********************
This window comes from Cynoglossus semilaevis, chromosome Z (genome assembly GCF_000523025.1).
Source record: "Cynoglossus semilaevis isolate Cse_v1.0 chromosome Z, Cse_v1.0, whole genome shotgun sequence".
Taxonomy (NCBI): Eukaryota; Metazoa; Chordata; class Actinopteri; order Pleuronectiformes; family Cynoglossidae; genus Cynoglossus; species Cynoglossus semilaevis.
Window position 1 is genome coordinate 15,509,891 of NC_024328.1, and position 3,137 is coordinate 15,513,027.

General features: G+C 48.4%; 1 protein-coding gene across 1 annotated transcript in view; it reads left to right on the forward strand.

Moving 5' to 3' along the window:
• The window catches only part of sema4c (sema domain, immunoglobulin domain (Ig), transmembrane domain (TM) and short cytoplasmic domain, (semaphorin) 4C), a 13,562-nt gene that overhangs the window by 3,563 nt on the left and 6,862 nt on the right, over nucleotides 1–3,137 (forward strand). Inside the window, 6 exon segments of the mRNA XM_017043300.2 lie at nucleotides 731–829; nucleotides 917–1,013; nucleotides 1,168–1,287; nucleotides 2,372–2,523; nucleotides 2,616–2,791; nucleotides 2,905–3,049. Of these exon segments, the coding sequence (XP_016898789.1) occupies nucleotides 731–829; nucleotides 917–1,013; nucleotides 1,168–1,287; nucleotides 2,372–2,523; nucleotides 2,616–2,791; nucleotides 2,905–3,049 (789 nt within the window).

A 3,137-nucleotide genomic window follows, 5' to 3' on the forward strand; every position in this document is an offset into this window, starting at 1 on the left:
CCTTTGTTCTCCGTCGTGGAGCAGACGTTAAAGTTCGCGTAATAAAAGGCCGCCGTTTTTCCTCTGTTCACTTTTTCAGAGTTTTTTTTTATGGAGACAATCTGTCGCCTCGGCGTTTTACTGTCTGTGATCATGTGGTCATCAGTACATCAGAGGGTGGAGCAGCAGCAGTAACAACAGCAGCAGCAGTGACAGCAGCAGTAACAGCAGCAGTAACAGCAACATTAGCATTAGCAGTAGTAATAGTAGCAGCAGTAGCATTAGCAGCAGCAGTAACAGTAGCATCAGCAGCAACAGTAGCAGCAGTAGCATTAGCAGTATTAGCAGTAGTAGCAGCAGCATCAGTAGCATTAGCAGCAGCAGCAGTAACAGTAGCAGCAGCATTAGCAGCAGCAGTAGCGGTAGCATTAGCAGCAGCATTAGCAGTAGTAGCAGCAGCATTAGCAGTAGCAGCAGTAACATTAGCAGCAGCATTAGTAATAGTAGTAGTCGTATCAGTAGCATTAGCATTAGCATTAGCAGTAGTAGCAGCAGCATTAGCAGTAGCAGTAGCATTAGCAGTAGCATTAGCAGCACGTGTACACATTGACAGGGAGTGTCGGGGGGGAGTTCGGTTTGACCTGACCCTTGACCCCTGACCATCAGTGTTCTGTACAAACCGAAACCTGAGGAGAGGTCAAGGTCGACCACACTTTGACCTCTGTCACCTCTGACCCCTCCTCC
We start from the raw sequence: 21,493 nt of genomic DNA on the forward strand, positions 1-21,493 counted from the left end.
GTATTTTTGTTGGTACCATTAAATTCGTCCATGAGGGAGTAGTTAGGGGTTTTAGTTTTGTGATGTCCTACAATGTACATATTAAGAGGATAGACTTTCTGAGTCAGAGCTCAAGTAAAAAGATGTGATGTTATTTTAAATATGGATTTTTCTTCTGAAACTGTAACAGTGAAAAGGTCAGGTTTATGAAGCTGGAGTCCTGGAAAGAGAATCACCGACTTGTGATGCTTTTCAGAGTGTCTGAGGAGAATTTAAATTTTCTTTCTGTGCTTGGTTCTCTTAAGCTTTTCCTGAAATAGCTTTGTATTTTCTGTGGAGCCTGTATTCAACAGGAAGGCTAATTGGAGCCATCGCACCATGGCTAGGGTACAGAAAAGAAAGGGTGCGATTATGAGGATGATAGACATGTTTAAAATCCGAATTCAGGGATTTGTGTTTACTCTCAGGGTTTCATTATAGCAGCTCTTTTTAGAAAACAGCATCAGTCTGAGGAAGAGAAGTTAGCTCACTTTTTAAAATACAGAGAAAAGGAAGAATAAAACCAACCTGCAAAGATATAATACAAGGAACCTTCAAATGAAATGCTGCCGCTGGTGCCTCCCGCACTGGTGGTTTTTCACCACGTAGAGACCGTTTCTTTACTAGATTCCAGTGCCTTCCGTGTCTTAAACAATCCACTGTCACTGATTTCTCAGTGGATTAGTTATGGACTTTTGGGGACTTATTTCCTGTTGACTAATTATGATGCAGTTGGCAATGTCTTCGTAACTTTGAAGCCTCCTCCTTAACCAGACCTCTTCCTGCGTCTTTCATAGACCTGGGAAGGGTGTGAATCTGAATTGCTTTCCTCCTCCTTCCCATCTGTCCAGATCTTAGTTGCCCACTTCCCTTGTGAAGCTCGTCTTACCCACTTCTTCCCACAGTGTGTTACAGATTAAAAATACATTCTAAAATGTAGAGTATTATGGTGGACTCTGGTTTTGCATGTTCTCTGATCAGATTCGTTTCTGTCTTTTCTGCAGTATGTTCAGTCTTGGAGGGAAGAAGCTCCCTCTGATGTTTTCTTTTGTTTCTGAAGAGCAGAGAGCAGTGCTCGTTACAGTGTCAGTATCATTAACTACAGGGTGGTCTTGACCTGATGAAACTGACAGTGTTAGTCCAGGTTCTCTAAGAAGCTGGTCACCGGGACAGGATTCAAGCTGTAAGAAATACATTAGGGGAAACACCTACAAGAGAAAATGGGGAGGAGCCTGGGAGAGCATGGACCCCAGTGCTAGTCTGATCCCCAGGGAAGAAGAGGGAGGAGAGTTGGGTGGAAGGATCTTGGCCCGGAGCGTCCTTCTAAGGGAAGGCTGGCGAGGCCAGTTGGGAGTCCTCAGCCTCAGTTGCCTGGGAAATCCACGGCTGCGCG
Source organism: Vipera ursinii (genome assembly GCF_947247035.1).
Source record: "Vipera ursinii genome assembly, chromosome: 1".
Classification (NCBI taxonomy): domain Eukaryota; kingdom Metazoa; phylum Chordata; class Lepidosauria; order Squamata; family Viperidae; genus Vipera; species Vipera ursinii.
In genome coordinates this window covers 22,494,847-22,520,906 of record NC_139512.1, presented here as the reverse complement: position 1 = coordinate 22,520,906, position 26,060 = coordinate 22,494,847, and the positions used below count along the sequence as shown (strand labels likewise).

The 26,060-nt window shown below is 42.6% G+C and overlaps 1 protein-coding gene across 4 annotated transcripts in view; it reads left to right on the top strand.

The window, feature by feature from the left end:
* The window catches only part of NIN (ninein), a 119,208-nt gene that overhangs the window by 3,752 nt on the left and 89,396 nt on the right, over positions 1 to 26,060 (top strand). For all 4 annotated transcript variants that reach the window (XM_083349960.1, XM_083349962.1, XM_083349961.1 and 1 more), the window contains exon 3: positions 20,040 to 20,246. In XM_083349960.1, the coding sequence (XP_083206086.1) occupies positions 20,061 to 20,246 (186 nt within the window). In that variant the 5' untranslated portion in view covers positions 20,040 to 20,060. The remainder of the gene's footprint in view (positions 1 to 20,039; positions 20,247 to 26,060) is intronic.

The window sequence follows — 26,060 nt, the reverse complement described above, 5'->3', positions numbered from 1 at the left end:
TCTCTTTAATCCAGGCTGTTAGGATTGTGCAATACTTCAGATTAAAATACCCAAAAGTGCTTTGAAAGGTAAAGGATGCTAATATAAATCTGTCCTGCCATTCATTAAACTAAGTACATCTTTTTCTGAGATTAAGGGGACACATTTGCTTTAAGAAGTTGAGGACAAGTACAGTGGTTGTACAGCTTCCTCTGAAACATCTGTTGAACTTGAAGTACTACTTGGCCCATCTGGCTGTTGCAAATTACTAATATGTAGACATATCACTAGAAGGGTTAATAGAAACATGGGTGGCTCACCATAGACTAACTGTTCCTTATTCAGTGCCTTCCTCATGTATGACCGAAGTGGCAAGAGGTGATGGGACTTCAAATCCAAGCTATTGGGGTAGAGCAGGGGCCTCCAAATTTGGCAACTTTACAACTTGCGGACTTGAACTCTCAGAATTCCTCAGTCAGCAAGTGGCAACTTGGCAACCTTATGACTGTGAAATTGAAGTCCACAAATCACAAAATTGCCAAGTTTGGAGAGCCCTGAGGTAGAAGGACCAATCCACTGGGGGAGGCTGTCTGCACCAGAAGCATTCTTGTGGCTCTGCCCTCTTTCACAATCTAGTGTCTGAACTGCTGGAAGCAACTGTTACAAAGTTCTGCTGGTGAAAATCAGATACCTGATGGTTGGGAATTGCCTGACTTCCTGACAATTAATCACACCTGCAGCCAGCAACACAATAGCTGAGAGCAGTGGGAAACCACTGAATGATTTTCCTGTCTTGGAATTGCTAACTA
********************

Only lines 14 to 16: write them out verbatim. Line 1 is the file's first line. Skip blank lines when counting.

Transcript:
Classification (NCBI taxonomy): domain Eukaryota; kingdom Metazoa; phylum Chordata; class Lepidosauria; order Squamata; family Viperidae; genus Vipera; species Vipera ursinii.
In genome coordinates this window covers 22,494,847-22,520,906 of record NC_139512.1, presented here as the reverse complement: position 1 = coordinate 22,520,906, position 26,060 = coordinate 22,494,847, and the positions used below count along the sequence as shown (strand labels likewise).

The 26,060-nt window shown below is 42.6% G+C and overlaps 1 protein-coding gene across 4 annotated transcripts in view; it reads left to right on the top strand.